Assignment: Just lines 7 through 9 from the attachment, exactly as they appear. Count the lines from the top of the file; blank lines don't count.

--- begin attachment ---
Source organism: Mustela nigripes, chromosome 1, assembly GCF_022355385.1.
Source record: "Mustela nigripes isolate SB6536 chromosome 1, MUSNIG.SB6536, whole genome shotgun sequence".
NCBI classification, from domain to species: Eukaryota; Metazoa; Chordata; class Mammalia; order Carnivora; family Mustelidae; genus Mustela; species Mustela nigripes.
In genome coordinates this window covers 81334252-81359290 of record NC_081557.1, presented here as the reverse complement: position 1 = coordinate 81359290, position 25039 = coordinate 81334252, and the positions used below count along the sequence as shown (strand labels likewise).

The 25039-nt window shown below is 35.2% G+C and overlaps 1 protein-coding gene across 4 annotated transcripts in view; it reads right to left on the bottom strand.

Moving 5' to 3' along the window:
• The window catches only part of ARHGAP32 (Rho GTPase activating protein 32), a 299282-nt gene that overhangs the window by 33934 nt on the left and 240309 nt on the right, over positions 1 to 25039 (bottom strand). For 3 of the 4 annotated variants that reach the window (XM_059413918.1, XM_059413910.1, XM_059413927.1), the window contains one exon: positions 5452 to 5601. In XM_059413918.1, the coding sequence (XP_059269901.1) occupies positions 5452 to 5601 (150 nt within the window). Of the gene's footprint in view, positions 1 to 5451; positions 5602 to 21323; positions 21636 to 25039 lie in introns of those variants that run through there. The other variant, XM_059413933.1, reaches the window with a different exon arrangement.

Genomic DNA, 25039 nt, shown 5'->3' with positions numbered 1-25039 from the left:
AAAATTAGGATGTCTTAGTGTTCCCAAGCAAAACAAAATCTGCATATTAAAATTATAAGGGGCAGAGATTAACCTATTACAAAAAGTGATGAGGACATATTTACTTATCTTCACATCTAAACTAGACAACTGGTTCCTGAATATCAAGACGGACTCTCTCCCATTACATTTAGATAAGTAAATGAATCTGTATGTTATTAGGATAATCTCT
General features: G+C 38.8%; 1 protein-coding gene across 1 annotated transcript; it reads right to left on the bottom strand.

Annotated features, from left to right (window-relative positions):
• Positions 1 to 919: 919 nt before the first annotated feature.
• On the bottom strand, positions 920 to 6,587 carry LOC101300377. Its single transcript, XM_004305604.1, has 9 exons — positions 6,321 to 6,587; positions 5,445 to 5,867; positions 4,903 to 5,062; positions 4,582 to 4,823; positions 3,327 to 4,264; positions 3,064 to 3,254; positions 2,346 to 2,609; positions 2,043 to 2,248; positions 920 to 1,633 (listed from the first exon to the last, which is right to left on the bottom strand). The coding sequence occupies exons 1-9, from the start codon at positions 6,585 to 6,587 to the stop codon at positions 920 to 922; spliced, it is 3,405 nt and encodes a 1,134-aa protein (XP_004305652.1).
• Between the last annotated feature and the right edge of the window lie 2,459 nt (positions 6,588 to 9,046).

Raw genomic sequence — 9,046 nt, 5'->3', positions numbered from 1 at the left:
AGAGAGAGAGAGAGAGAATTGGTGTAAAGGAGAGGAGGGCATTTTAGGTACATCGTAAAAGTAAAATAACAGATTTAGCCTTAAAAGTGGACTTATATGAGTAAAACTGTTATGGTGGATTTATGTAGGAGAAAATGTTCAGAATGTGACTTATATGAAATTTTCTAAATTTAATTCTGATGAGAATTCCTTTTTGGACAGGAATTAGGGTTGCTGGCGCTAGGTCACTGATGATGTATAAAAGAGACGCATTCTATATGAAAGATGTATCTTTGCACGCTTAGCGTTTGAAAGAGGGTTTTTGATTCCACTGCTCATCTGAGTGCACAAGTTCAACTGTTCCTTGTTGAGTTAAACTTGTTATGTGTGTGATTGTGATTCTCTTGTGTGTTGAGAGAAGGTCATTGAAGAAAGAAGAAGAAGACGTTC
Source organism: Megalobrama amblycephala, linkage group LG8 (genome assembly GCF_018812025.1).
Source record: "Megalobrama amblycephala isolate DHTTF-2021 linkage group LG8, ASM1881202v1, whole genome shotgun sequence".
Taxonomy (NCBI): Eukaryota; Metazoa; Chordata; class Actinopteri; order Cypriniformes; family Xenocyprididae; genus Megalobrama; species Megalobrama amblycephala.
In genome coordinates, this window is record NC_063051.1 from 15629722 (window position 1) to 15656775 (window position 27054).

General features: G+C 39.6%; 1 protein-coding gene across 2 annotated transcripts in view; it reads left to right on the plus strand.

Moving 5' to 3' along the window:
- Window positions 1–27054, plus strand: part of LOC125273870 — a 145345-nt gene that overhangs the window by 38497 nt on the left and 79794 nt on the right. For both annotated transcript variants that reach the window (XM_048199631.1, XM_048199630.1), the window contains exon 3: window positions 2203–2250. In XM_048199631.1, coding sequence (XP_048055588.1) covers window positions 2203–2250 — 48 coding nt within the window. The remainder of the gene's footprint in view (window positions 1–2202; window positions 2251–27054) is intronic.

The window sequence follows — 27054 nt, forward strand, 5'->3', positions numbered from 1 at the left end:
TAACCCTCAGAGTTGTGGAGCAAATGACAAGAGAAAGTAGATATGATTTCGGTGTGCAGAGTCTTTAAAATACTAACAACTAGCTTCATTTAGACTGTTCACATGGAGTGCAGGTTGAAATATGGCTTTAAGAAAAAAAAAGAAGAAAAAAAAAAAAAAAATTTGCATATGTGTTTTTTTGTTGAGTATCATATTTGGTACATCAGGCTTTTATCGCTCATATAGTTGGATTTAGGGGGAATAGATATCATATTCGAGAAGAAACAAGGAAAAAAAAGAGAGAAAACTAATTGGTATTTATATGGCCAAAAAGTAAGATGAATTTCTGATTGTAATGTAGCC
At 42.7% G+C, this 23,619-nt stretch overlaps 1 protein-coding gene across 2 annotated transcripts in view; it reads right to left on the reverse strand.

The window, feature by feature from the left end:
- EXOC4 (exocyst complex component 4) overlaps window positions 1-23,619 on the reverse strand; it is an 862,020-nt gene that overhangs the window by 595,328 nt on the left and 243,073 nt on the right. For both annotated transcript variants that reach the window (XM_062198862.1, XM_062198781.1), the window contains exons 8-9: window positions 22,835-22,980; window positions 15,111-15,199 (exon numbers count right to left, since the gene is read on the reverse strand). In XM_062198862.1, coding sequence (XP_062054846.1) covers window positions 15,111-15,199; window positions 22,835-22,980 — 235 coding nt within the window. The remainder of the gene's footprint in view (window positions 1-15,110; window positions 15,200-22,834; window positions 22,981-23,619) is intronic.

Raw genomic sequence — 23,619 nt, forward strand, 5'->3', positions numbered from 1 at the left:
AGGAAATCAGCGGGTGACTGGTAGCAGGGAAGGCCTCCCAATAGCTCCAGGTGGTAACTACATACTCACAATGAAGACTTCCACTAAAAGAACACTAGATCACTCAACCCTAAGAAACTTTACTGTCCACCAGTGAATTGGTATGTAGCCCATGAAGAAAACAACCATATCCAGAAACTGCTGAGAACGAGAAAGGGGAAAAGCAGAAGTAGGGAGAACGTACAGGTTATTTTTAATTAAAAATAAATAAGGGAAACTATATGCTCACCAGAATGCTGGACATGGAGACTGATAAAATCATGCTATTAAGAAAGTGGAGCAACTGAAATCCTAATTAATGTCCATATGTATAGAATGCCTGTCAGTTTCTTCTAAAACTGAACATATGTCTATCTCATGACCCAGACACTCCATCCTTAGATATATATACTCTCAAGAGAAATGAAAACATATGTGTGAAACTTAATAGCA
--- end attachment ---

• The window catches only part of ARHGAP32 (Rho GTPase activating protein 32), a 299282-nt gene that overhangs the window by 33934 nt on the left and 240309 nt on the right, over positions 1 to 25039 (bottom strand). For 3 of the 4 annotated variants that reach the window (XM_059413918.1, XM_059413910.1, XM_059413927.1), the window contains one exon: positions 5452 to 5601. In XM_059413918.1, the coding sequence (XP_059269901.1) occupies positions 5452 to 5601 (150 nt within the window). Of the gene's footprint in view, positions 1 to 5451; positions 5602 to 21323; positions 21636 to 25039 lie in introns of those variants that run through there. The other variant, XM_059413933.1, reaches the window with a different exon arrangement.

Genomic DNA, 25039 nt, shown 5'->3' with positions numbered 1-25039 from the left:
AAAATTAGGATGTCTTAGTGTTCCCAAGCAAAACAAAATCTGCATATTAAAATTATAAGGGGCAGAGATTAACCTATTACAAAAAGTGATGAGGACATATTTACTTATCTTCACATCTAAACTAGACAACTGGTTCCTGAATATCAAGACGGACTCTCTCCCATTACATTTAGATAAGTAAATGAATCTGTATGTTATTAGGATAATCTCT